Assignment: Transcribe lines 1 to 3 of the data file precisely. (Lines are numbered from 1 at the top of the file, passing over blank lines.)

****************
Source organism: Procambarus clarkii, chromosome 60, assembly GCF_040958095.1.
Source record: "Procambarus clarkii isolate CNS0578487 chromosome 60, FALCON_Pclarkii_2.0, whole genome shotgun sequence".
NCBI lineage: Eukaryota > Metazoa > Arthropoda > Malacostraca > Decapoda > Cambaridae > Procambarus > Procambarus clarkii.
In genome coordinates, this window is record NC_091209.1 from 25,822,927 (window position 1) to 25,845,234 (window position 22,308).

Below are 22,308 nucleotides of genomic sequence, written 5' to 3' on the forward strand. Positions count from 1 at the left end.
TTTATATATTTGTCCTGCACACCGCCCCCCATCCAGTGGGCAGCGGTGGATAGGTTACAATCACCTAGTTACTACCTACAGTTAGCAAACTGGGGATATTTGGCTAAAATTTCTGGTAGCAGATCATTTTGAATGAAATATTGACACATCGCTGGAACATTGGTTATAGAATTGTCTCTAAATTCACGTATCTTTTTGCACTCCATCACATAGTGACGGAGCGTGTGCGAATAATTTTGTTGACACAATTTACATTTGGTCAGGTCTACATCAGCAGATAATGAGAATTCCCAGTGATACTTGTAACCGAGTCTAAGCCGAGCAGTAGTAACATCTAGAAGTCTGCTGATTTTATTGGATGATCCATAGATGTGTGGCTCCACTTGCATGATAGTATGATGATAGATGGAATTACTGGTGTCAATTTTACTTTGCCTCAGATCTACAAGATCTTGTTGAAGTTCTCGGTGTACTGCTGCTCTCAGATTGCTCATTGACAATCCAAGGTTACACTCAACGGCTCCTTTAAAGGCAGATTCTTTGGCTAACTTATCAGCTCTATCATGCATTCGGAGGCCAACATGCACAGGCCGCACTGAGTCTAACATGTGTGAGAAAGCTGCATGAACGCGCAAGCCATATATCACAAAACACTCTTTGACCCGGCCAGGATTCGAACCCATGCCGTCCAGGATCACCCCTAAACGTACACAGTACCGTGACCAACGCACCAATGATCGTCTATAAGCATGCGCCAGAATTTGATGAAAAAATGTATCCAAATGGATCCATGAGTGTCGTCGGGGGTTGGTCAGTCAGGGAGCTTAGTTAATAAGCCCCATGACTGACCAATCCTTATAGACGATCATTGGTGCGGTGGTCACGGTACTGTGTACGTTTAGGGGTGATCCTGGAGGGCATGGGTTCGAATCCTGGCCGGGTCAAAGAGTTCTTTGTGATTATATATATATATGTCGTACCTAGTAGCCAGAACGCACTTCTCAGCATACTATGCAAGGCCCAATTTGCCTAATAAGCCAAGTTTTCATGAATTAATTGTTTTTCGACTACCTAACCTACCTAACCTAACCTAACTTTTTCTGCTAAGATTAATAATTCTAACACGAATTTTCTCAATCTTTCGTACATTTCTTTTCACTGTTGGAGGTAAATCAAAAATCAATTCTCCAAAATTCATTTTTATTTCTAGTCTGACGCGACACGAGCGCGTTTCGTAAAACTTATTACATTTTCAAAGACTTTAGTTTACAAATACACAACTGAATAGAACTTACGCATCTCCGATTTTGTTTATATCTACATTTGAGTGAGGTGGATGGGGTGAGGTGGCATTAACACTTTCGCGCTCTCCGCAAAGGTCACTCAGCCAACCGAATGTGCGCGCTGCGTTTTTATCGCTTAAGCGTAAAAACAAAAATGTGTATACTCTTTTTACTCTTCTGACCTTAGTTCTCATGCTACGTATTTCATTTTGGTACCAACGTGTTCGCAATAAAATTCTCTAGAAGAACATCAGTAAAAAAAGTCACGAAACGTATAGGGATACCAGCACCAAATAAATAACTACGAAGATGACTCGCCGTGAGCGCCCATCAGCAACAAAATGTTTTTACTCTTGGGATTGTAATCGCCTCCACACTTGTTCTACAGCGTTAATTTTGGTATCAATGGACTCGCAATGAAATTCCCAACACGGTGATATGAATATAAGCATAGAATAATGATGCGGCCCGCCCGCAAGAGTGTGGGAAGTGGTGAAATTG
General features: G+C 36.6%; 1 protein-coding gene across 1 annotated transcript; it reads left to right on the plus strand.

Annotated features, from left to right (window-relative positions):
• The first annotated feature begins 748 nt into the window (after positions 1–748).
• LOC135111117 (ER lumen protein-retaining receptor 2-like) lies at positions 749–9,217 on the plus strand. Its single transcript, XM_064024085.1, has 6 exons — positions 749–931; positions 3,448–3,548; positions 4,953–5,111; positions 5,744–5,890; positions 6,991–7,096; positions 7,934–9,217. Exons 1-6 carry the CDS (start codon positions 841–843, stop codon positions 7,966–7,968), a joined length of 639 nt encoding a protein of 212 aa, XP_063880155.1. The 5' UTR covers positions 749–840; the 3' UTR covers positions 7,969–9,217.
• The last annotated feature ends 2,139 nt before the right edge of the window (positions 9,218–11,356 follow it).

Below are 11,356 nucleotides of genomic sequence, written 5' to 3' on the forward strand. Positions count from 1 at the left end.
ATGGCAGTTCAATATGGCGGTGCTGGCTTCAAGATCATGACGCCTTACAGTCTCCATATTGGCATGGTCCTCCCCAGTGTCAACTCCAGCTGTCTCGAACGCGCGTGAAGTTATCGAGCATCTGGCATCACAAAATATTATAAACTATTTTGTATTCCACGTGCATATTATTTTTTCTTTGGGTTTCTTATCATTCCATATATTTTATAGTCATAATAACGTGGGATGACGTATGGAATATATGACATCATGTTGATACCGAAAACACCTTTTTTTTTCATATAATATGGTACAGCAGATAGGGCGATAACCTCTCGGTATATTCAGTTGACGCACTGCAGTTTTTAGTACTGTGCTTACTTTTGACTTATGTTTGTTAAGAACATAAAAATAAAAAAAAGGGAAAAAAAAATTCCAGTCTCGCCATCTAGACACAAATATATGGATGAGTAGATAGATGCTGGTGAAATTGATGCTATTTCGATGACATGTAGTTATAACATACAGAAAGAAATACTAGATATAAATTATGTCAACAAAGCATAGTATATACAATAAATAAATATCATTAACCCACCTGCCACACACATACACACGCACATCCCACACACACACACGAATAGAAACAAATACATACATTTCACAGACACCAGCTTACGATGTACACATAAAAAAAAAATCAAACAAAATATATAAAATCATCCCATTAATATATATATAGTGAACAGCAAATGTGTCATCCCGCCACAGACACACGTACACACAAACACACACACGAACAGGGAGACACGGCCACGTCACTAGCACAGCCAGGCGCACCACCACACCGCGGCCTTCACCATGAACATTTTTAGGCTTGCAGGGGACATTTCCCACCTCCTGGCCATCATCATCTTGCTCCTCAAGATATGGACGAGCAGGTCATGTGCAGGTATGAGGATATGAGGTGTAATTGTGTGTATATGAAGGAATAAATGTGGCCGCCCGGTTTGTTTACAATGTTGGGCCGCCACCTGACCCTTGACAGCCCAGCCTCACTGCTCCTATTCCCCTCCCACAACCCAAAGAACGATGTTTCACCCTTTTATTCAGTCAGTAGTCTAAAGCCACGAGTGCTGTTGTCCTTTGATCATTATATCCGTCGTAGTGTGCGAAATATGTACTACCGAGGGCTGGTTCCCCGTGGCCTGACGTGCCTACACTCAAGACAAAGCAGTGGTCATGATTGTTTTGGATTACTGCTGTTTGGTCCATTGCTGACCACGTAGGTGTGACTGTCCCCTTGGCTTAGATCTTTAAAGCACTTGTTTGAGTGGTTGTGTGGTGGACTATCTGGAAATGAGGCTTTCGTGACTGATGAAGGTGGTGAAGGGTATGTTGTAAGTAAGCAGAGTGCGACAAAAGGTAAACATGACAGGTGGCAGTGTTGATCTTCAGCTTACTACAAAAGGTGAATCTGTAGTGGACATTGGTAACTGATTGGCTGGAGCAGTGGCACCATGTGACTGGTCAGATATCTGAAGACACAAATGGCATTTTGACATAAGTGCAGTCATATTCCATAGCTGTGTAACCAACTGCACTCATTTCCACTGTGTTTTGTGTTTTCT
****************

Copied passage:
Source organism: Procambarus clarkii, chromosome 60, assembly GCF_040958095.1.
Source record: "Procambarus clarkii isolate CNS0578487 chromosome 60, FALCON_Pclarkii_2.0, whole genome shotgun sequence".
NCBI lineage: Eukaryota > Metazoa > Arthropoda > Malacostraca > Decapoda > Cambaridae > Procambarus > Procambarus clarkii.